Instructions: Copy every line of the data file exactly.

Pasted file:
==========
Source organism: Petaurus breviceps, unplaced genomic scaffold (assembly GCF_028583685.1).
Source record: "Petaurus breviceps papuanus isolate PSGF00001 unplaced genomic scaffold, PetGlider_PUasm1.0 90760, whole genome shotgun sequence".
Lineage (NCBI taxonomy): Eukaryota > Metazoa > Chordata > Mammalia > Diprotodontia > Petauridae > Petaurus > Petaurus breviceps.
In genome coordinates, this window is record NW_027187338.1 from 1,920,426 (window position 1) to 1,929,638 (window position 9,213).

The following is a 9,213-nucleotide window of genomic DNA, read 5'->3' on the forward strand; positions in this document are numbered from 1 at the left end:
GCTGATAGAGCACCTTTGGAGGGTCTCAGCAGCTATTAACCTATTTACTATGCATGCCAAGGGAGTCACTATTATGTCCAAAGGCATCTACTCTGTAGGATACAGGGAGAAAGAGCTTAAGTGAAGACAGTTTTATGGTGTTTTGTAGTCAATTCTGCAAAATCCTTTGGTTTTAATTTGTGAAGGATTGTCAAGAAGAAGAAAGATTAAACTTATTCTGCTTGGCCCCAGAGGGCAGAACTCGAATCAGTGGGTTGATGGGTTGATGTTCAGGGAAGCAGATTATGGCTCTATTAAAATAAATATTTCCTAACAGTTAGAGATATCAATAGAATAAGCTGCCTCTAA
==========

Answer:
Source organism: Petaurus breviceps, unplaced genomic scaffold (assembly GCF_028583685.1).
Source record: "Petaurus breviceps papuanus isolate PSGF00001 unplaced genomic scaffold, PetGlider_PUasm1.0 90760, whole genome shotgun sequence".
Lineage (NCBI taxonomy): Eukaryota > Metazoa > Chordata > Mammalia > Diprotodontia > Petauridae > Petaurus > Petaurus breviceps.
In genome coordinates, this window is record NW_027187338.1 from 1,920,426 (window position 1) to 1,929,638 (window position 9,213).

The following is a 9,213-nucleotide window of genomic DNA, read 5'->3' on the forward strand; positions in this document are numbered from 1 at the left end:
GCTGATAGAGCACCTTTGGAGGGTCTCAGCAGCTATTAACCTATTTACTATGCATGCCAAGGGAGTCACTATTATGTCCAAAGGCATCTACTCTGTAGGATACAGGGAGAAAGAGCTTAAGTGAAGACAGTTTTATGGTGTTTTGTAGTCAATTCTGCAAAATCCTTTGGTTTTAATTTGTGAAGGATTGTCAAGAAGAAGAAAGATTAAACTTATTCTGCTTGGCCCCAGAGGGCAGAACTCGAATCAGTGGGTTGATGGGTTGATGTTCAGGGAAGCAGATTATGGCTCTATTAAAATAAATATTTCCTAACAGTTAGAGATATCAATAGAATAAGCTGCCTCTAA